NBI ?darling?

Alfaro?s testimony failed to convince the magistrates, who noted in the decision that she could have lied in pointing to Webb et al. as the perpetrators of the gruesome crime that had shocked the nation.

The high court said Alfaro was not an ordinary NBI asset but a ?darling? of the agents because she had helped bring about the arrest of a number of notorious drug pushers and criminals.

It said Alfaro might have pieced together the details of the crime with the help of her easy access to NBI information and the details widely reported in the media.

The high court also noted that in his testimony before the trial court, NBI official Artemio Sacaguing said Alfaro had claimed to know someone with knowledge of what happened on the night of the crime, but that she eventually volunteered to assume the role when she failed to produce the informant.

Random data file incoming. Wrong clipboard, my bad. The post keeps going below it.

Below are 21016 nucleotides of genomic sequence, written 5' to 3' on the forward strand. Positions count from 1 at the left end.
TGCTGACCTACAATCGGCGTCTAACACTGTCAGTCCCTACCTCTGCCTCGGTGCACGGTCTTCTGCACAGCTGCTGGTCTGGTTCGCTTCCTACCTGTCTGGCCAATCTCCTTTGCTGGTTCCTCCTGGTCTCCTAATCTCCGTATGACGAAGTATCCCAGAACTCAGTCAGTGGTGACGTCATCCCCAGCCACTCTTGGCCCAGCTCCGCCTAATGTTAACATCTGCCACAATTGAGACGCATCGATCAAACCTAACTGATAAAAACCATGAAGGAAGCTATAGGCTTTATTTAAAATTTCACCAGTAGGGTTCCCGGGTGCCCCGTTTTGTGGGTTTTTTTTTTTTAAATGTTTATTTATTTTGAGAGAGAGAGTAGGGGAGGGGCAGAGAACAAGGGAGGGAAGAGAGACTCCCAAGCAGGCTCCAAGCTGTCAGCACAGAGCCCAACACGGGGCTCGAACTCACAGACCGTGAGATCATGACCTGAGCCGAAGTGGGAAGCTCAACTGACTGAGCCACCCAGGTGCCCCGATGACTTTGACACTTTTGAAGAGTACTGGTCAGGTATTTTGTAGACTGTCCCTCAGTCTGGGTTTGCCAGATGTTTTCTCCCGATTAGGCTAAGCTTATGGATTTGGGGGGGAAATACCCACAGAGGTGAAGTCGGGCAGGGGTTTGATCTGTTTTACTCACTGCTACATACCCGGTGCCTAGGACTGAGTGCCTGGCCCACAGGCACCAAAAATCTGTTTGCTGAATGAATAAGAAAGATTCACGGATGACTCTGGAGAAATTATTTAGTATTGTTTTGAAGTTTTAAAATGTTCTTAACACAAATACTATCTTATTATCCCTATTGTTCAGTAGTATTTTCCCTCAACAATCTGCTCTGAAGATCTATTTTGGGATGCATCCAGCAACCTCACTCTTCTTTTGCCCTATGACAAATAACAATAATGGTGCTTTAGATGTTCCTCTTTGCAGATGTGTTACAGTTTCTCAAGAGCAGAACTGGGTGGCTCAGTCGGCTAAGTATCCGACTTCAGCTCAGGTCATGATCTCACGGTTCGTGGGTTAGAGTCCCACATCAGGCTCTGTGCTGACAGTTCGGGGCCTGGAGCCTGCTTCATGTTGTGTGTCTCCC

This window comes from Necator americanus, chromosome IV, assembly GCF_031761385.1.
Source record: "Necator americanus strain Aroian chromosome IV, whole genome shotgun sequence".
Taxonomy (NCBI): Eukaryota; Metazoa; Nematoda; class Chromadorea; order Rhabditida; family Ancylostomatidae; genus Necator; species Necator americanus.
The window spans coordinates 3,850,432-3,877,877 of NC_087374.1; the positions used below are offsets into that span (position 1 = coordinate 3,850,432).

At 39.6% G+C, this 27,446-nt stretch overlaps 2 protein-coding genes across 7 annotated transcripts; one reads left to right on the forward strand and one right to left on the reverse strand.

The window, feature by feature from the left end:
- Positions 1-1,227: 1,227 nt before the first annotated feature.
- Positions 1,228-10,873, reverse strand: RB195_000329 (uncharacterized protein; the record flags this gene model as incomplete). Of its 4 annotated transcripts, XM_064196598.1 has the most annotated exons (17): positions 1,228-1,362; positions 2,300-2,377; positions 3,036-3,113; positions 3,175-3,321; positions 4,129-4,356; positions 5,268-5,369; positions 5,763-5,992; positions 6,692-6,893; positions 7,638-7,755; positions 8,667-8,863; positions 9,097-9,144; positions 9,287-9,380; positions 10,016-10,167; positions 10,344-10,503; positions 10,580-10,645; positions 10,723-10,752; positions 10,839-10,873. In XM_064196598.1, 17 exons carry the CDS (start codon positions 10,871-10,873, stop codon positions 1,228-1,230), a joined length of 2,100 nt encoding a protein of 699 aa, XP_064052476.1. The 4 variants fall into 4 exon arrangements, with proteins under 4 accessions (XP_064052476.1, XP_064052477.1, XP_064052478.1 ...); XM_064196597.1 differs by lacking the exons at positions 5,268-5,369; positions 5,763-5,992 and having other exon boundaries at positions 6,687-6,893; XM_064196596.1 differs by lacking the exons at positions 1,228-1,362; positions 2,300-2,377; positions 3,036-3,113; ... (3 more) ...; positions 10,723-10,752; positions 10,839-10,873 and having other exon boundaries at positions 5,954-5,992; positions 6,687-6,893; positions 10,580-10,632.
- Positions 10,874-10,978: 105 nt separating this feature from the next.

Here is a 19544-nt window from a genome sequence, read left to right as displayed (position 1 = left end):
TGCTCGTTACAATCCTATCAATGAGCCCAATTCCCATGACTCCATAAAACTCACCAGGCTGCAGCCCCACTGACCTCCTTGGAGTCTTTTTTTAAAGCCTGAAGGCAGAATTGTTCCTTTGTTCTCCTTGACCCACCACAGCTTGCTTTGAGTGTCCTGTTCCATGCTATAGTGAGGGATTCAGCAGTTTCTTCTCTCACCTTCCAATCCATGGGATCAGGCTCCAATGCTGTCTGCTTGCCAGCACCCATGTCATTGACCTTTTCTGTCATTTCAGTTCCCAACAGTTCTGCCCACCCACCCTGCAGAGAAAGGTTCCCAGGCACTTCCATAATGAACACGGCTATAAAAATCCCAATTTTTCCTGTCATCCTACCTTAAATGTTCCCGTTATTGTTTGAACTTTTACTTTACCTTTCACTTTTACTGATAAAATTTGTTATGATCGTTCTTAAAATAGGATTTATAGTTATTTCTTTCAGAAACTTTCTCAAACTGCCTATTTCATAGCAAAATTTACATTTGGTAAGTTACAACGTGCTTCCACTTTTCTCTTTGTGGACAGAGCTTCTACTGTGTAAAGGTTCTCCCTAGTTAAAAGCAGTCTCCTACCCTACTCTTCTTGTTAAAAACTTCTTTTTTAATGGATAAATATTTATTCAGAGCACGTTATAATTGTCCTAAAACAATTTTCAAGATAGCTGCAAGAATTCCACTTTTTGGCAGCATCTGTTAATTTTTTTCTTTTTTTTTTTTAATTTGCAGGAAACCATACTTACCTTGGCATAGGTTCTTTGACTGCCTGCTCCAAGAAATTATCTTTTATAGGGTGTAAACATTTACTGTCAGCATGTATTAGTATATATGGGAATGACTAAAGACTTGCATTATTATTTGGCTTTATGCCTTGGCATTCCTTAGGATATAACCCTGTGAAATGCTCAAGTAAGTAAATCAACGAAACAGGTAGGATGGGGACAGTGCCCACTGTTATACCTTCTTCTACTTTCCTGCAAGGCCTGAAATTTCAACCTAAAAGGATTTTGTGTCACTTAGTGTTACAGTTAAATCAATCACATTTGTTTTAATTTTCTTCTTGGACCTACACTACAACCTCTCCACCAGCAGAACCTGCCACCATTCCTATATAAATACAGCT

Sacaguing testified that he had warned Alfaro that she could not do that because she was not an eyewitness to the crime.

The court discussed in detail the ?abundant? inconsistencies in Alfaro?s testimony, such as her claim that Gatchalian, Fernandez, Estrada, Rodriguez and Filart had agreed to Webb?s proposal to gang-rape Carmela and yet it was only Webb, Lejano and Ventura who entered the house.

It pointed out that the rest supposedly stayed outside the house where they could have been easily seen by the Vizcondes? neighbors who were having a drinking party.

?Mr. X?

The high court said the prosecution had failed to corroborate its ?core theory? that Webb and Carmela Vizconde were sweethearts, and that it was her being unfaithful to him that prompted him to hurt her.

Alfaro had testified that she followed Carmela out of the house and saw her drop off a man somewhere near their Paraaque City subdivision. She said Webb?s mood darkened after she told him about what she had seen.

But the high court wondered why Carmela?s unidentified male companion, her boyfriend as Alfaro had presumed in her testimony, had never surfaced.